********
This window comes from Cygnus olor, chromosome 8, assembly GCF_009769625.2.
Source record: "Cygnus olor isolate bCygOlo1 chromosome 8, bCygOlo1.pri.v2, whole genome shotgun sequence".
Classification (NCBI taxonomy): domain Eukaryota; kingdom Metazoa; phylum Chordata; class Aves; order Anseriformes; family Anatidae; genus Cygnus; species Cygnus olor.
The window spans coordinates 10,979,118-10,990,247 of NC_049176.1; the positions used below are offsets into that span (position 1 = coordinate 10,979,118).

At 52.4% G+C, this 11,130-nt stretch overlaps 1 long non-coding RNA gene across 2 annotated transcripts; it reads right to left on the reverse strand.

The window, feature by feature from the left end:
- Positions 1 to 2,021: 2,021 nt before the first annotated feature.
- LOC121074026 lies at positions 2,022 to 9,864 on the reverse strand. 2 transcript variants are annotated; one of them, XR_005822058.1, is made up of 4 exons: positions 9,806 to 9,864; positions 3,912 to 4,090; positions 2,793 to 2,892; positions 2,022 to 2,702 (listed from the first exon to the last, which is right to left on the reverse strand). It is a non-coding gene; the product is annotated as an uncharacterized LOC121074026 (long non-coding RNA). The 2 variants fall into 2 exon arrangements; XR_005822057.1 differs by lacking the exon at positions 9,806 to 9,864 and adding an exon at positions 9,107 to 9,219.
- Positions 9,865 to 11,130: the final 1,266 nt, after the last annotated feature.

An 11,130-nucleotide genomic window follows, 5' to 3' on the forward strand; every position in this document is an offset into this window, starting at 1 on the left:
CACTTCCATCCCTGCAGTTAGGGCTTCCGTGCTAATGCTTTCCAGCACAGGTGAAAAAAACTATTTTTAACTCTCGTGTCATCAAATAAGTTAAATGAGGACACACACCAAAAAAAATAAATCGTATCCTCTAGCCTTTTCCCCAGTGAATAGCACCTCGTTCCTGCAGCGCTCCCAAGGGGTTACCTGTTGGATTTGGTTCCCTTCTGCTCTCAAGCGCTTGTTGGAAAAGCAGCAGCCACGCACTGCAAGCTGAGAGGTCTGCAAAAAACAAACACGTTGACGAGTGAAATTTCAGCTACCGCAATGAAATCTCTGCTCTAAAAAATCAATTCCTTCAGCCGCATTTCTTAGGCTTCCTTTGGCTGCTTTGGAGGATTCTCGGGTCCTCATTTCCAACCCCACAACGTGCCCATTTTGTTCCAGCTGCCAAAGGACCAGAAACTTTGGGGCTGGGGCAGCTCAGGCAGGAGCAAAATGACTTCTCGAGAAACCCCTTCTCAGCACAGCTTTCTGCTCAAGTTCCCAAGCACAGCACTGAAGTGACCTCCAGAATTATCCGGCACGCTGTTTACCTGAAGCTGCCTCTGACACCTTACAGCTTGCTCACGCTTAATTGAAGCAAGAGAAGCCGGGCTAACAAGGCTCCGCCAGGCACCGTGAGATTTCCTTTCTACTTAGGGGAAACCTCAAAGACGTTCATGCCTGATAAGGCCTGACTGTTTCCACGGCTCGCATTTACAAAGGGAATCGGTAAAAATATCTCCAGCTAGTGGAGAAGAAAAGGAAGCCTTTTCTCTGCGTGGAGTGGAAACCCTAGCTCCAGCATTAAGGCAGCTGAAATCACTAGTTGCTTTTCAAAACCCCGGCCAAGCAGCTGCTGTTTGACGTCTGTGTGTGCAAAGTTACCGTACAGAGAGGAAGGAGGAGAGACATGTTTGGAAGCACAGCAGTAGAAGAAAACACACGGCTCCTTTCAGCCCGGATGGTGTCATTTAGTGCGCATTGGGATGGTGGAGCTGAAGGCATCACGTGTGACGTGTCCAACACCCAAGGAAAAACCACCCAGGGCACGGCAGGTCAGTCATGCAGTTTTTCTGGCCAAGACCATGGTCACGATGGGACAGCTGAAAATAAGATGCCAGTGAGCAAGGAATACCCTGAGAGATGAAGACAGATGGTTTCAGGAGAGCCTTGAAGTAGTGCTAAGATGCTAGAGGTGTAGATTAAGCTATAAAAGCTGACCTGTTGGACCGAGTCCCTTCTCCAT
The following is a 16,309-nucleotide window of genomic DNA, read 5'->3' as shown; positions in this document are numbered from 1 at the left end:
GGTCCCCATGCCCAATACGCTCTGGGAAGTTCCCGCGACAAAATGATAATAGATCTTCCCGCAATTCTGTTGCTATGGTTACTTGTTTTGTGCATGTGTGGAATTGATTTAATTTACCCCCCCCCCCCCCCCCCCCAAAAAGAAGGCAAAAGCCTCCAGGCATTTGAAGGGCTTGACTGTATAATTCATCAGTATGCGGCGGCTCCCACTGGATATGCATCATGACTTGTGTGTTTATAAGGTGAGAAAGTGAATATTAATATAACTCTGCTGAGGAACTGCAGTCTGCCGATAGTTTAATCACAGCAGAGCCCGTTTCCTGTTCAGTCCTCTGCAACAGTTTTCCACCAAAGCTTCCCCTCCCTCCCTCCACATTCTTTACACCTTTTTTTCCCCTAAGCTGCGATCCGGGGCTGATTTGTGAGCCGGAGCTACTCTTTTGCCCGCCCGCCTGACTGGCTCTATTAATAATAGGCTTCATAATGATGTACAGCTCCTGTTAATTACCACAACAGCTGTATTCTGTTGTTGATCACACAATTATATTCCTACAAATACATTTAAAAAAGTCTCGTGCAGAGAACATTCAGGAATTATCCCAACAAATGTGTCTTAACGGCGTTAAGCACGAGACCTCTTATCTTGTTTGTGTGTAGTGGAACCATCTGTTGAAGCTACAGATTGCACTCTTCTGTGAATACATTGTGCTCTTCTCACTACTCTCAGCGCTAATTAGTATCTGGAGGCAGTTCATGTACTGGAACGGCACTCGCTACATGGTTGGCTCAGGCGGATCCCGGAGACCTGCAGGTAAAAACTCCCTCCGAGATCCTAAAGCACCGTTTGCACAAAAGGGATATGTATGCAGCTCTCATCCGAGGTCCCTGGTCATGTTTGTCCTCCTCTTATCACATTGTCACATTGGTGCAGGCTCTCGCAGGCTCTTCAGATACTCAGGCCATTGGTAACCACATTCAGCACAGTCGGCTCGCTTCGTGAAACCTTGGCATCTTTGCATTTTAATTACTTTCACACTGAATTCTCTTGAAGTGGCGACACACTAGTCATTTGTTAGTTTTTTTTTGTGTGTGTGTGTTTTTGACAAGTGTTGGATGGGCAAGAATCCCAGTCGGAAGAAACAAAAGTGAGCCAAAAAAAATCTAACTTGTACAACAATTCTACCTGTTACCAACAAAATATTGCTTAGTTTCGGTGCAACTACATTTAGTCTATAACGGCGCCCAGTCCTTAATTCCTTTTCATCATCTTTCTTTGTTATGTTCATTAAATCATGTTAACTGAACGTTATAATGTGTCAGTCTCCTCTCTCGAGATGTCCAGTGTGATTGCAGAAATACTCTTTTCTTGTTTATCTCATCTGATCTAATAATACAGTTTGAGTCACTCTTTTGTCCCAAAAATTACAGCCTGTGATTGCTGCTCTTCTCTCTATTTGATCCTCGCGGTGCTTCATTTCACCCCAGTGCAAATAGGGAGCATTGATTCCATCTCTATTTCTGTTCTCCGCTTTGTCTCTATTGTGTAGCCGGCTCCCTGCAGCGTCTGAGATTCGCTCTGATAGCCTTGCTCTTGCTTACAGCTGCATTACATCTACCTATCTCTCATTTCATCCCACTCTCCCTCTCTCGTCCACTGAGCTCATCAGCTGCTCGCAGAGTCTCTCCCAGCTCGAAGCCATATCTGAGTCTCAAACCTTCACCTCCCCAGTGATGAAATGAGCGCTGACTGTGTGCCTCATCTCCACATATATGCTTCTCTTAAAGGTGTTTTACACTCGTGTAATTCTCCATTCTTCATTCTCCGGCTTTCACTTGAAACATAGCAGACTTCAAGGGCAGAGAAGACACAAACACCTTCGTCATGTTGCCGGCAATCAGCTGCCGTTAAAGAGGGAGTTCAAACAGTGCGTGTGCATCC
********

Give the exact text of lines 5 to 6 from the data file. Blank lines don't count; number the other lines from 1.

At 52.4% G+C, this 11,130-nt stretch overlaps 1 long non-coding RNA gene across 2 annotated transcripts; it reads right to left on the reverse strand.

The window, feature by feature from the left end: